What is a trade mark?
A trade mark is a sign that distinguishes the goods and services of one entity from another. A trade mark registration gives you a monopoly right to use that sign, so it must be distinctive and not something that is descriptive and in common use (for example, a word that describes the characteristics of a product).
Why register a trade mark?
That monopoly right means you can stop others from using the mark. It is a proprietary asset that allows you to monetise your mark, for example through a licencing arrangement. Without a registered trade mark, you have to rely on unregistered rights, which are difficult to establish and defend.
Trade marks and footballers
It is not unusual for footballers to have lucrative arrangements in place, which involve the use of their name (or other words, phrases or images associated with them) such as sales of merchandise and collaborations with top designers or brands. By having a registered trade mark, the footballer has more leverage when it comes to the contractual arrangements, for example in relation to the royalty payments that are negotiated. It also allows the footballer to maintain control over how their trade mark is used.
Their trade marks allow them to develop their global brand on their terms.
Examples of football-related trade marks
David Beckham and Lionel Messi own portfolios of trade marks including BECKHAM, DB07 or LIONEL MESSI, LEO MESSI and associated logos.
Marcus Rashford has also started to develop his trade mark portfolio with (amongst others) registrations for MARCUS RASHFORD and a logo
Registered trade marks are territorial rights, so they can only be enforced in the jurisdictions they are registered in. It is therefore important to consider the key markets for your brand, which is why many footballers register trade marks globally.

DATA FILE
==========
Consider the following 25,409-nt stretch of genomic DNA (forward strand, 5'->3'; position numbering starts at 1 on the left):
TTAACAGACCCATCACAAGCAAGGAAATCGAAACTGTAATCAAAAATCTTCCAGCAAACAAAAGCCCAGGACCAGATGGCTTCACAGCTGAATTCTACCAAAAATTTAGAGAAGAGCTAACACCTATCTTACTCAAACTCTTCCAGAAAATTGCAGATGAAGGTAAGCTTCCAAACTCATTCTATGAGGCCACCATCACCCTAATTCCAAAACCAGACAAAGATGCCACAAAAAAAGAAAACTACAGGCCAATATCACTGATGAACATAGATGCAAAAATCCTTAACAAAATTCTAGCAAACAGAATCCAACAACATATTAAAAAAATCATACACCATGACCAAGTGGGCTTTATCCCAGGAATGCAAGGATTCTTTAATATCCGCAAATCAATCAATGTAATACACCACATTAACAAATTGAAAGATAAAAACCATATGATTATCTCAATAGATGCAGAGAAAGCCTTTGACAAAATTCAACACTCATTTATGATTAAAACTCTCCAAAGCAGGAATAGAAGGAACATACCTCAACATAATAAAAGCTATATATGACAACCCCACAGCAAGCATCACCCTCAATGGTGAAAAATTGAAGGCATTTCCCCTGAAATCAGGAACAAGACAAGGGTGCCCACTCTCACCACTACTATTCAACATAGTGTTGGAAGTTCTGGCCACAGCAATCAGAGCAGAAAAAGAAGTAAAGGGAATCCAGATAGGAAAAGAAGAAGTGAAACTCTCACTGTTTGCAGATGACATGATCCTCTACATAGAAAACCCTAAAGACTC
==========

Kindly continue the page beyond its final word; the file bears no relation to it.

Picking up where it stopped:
Image rights are, as the name suggests, the right of an individual to protect their image. It is the right to prevent unauthorised use of their name, nickname, voice, signature, initials, social media handles, avatar etc – essentially, anything that identifies them personally.
Where a footballer’s name or image is attached to products, this implies they have approved of or endorsed the product – a problem if they have not approved this, because it can lead to a reduction in licensing royalties and damage to their reputation, especially if they are associated with inferior or inappropriate products.
Trade marks go a long way to protect a footballer’s image rights.
Importance of trade marks for other sports stars
Of course, it is not just footballers that understand the need to protect their brand and image. Merchandise, promotion and sponsorship deals can often earn a sports star more money than their wages and stars such as Lewis Hamilton, Usain Bolt and Roger Federer all have equally impressive trade mark portfolios.